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Leighton

Adam,

I think you've hit on precisely why so many people who've dealt with depression are leery of talking about a "relationship with God"--there is no relationship without trust, and there is no trust without at least some form of predictability and accountability. I think one of the biggest things that led a couple of my friends not to survive their early twenties was people--well-meaning people, every last one of them--making promises on behalf of God ("(S)He will grant you peace, comfort, (s)he will be as close as you want him/her to be") that God had either no desire or no intention or no ability to follow through on. People whose brains have the proper balance of neurotransmitters can (often) depend on their experience of prayer or meditation to turn out a certain way and lead them to a certain state of mind, with proper discipline and practice of course, but people like us aren't so lucky. If a personal experience of God is supposed to be so foundational to faith, it seems more than a little suspicious to me that it's only readily available to people whose brains work in a certain way.

Just as a tangent, not all forms of Christianity think personal experience of God is important; the church I grew up in thought following the rules was where it's at [CoC's slant on this is a holdover from a radical reaction against Calvinism's determinism], and experiences of God should be avoided if possible. There was one lady who thankfully is now in a halfway house under psychiatric supervision who, I think, might have described her inner life as you do, except she would have described the woman of light and hope as Satan, trying to distract her from doing "the right". At the time she also had a few other problems, as she thought her father was God [the creator-of-the-universe God]. Last I heard she seems to be doing okay now when she takes her meds, but she'd be doing a lot better if she didn't think medication was one of Satan's temptations.

Anyway, getting back on topic, what was harder for me than anything else was not so much that God wouldn't communicate with me (because really, I've been depressed my whole life and without even realizing it I'd gotten used to "losing God" just when I needed her most, and yeah it's painful, but you get used to pain after a while); rather, what nearly destroyed me was realizing that not everyone has it like this--some people, most people probably, can "call upon the Lord" or something and (so far as I or anyone can tell) actually get a response sometimes--they actually feel comforted sometimes when they ask for comfort. "What the hell?" I wanted to say. "Does God just hate me? Am I supposed to build character or something while everyone else gets these extra-special handouts? Why does everyone else get peace and strength and all I get is a mouthful of ashes?" The manifold Campus Ministry talks where we'd hear over and over and over "God will answer anyone who asks, just ask!" were the worst of it; I think most people who cry out to God in the bitter watches of the night fall back onto themselves in despair at least once in a while, but nobody really talks about it, and it's really painful to pretend it doesn't happen.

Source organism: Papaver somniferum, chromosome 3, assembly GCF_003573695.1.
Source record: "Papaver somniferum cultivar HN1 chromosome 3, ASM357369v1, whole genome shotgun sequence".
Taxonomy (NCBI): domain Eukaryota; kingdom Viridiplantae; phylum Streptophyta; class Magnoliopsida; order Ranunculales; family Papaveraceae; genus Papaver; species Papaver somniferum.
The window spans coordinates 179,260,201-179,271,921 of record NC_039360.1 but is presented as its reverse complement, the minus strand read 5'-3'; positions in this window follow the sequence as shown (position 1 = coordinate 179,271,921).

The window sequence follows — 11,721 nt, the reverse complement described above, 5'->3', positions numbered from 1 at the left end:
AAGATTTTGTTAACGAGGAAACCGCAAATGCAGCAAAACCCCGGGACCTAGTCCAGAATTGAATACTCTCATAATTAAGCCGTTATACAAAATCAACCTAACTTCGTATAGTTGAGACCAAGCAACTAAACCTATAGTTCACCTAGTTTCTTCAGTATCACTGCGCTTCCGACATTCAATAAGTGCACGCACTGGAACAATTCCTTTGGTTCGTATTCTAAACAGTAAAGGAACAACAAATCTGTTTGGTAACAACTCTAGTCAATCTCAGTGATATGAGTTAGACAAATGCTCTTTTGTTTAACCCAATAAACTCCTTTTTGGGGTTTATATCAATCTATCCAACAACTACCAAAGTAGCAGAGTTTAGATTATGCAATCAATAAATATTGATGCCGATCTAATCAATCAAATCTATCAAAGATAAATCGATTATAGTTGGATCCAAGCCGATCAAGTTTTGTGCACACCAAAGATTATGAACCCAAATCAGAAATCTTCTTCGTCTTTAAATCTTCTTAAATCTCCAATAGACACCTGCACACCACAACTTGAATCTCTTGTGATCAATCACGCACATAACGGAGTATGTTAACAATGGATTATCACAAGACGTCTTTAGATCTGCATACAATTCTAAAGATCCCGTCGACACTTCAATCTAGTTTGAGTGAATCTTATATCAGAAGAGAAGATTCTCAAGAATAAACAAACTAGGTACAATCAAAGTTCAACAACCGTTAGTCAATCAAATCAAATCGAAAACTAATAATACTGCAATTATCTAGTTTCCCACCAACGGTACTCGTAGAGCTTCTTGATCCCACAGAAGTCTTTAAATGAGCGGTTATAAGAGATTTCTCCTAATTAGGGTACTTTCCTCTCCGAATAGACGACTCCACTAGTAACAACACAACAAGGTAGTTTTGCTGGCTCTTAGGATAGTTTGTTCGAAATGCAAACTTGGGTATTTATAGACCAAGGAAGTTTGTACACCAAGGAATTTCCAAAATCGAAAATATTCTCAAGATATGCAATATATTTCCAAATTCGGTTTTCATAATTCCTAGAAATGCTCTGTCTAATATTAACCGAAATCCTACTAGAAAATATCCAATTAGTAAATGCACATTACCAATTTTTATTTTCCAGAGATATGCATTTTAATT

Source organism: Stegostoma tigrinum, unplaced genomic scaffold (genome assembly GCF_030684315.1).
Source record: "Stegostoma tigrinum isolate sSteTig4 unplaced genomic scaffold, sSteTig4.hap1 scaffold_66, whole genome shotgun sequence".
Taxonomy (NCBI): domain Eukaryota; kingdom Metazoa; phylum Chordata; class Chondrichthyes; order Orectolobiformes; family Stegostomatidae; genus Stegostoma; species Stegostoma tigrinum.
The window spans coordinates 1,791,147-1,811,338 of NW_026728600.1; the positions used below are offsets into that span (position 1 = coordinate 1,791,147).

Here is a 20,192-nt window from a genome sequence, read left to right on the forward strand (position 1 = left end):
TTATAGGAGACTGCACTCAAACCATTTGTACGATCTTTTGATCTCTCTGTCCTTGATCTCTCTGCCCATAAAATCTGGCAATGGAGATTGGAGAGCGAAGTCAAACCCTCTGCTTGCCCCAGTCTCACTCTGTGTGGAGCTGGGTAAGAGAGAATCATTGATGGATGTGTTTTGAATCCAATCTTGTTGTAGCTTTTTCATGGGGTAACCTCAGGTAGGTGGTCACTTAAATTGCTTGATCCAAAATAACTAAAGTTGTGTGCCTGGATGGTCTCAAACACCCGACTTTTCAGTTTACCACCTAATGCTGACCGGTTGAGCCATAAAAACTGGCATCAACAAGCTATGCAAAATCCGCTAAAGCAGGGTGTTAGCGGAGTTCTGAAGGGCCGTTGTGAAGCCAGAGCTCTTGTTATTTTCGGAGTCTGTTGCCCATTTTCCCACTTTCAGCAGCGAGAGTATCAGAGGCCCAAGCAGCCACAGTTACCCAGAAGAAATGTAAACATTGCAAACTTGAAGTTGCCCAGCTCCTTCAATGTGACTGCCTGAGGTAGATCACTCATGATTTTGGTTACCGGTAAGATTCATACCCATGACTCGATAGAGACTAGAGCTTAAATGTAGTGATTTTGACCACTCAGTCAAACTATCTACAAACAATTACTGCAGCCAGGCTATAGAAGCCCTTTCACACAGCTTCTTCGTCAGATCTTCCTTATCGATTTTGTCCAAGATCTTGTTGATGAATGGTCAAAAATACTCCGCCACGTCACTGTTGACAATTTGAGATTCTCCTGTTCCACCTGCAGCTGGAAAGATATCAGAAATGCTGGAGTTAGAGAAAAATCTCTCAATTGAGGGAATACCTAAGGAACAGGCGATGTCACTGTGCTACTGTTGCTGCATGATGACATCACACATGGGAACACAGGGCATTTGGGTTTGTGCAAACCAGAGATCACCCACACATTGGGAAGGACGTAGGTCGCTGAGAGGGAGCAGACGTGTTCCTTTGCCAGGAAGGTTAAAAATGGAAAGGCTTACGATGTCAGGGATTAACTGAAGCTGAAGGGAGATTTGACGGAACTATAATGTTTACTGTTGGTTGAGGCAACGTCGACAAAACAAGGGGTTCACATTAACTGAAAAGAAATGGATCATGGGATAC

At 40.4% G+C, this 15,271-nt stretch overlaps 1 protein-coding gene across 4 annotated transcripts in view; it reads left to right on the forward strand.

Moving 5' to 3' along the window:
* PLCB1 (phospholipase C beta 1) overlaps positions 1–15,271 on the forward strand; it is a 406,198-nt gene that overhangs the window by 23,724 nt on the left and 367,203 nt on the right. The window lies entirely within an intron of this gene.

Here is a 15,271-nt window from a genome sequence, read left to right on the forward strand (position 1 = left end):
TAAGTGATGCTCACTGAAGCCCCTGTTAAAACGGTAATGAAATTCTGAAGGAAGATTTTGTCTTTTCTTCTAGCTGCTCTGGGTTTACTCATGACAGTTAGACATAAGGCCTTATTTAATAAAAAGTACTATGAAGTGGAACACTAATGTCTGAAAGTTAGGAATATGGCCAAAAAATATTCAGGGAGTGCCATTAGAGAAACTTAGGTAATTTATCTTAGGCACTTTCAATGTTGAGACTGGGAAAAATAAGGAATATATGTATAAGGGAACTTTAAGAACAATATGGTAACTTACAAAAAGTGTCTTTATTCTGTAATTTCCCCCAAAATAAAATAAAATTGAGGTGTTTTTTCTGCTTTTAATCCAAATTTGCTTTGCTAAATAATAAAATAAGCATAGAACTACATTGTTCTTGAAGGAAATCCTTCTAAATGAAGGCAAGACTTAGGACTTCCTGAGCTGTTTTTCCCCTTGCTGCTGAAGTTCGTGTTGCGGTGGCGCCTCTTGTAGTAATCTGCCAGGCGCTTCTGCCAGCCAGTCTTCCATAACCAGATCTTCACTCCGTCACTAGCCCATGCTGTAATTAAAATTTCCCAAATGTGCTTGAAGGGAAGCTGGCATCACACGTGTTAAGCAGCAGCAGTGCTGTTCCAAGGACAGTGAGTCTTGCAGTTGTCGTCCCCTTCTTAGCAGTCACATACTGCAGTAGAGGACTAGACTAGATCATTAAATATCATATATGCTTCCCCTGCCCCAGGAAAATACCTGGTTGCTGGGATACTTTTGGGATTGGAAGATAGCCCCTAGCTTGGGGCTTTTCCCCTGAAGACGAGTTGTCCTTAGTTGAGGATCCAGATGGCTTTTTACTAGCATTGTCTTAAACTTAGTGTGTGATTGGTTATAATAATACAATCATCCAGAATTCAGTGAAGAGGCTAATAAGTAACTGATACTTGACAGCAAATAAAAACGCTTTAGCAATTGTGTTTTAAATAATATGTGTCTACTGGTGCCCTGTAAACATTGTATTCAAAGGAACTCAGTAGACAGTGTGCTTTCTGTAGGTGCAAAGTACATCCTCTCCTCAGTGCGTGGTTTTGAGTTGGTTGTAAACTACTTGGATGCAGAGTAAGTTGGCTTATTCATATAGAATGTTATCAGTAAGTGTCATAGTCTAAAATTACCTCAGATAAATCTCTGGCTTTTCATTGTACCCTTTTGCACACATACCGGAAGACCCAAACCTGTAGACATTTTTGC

Thankfully, when I actually talked to one of my professors about this problem, he was wise enough to send me to the student counseling center to get depression counseling. This was one of the Big Things that eventually led to me abandoning my faith, though (because what I had faith in my whole life, I realized, was not God, but what people had told me about God): God can cure any ill, heal all wounds, reconcile any schism, comfort any loss--oh, but if you're that bad, you need to see someone about getting put on meds. WTF?

Anyway, I say all this to say, yes, it's bad to be going through this; and eventually the "real" problem (not that the other is any less substantial) of coming to terms with people's coercive, benighted expectations of what your inner life will be like will crop up too, if it hasn't already; but these too shall pass. It's good that you're blogging about this, because it means you don't have to deal with this whole mess alone.

Adam

Leighton

I am so thankful that you understand my situation in the depth that it seems you do. I wish, all the time that I didn't face it alone and I know that there are people who will be there for me. I just don't have it in me to ask them for help. I feel like a coward going to a professional, though I know it would be good for me. I'm also very scared that I won't have any hope left if I go that direction. I'm sure most of them are unfounded fears but fears all the same.

Anyway, thanks for understanding. It means more to me than you realize.

Scott Jones

I like how you wrote that Adam. Thanks.

Kristen

Thanks for writing this. I've seen my sister go through these times. It's the most painful thing I've ever experienced (though I think far less painful than what she goes through)- to see her in that place and not be able to do anything to get her out of it. I don't have any answers, but my heart goes out to you.

Amanda

I randomly ran across this and basically it is the story of my life... Seriously, I read it over and over eating up every word because I related so well. I've thought to myself so many times in the past "man, I must need a lot of character building..." just because of all the Sunday School answers I memorized when I was younger. Not so much the case anymore :~) Anyways, thanks for posting this. I thought it was amazing.

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